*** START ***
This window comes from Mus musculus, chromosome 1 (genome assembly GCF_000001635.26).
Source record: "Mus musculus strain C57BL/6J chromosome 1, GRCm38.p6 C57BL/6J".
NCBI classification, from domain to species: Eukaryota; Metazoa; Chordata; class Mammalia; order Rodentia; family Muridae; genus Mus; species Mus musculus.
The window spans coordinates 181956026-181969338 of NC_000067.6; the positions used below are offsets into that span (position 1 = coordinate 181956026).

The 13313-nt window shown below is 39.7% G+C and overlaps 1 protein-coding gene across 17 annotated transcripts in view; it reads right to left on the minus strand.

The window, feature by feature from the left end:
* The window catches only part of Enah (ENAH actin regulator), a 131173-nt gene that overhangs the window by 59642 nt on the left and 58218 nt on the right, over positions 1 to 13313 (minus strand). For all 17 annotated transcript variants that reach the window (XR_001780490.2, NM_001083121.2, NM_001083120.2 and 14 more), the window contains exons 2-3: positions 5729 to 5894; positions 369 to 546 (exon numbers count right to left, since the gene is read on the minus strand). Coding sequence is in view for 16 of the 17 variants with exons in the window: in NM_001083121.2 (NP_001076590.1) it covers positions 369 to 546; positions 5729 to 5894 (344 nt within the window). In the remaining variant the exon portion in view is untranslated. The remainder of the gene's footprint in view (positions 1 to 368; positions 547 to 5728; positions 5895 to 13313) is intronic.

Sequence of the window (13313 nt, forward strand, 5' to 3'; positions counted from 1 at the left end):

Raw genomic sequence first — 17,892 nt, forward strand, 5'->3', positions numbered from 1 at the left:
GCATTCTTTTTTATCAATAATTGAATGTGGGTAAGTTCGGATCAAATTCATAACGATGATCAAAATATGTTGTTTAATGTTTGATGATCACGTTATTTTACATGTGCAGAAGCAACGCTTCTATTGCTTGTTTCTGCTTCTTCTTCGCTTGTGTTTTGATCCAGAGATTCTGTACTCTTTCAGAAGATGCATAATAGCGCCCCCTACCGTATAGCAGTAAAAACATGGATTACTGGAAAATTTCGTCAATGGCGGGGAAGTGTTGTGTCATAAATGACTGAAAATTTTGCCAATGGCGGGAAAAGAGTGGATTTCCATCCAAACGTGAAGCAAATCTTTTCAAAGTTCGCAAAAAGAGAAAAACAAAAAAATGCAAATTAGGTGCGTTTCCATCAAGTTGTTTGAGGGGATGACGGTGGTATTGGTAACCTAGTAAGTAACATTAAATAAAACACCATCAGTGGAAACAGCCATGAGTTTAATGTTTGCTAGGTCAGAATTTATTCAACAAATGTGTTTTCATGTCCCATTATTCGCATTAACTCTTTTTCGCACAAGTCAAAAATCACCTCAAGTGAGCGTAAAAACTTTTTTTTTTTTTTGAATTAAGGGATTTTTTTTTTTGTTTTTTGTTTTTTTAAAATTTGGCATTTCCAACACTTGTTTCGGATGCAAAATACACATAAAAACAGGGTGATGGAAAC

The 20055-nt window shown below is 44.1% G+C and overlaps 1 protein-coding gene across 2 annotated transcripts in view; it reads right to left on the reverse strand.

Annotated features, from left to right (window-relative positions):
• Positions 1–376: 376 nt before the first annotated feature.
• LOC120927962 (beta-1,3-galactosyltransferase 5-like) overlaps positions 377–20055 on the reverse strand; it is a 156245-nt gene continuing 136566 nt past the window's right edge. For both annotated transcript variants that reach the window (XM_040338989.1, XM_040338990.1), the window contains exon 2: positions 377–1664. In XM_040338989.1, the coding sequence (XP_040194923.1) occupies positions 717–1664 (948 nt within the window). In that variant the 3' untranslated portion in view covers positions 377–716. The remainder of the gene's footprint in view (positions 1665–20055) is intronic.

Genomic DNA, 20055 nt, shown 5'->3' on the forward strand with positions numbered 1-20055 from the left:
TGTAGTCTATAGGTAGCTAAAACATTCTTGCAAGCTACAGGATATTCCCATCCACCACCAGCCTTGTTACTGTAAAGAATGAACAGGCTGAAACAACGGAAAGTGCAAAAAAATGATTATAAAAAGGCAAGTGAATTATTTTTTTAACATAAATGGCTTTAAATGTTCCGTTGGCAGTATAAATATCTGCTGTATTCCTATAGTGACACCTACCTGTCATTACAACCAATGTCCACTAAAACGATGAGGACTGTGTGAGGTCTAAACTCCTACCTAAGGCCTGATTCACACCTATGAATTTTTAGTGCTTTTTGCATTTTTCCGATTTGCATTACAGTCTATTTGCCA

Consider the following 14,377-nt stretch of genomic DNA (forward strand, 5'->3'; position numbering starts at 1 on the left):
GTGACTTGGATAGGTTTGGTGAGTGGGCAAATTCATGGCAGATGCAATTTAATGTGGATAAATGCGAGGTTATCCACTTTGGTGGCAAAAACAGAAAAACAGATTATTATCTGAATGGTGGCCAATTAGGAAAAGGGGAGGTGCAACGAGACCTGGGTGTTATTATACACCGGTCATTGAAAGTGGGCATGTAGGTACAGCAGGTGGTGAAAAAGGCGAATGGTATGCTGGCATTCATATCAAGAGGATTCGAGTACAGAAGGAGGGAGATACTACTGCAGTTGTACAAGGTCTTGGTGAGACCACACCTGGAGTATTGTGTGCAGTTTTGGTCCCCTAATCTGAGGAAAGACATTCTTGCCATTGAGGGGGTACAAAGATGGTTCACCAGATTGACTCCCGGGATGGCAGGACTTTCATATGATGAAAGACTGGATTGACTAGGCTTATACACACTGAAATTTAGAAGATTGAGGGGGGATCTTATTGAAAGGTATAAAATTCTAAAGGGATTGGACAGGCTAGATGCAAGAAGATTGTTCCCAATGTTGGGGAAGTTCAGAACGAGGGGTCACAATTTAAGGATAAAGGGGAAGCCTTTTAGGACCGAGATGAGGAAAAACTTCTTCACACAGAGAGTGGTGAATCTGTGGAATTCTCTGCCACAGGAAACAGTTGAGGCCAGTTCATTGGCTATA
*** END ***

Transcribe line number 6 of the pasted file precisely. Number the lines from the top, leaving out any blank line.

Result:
The window, feature by feature from the left end: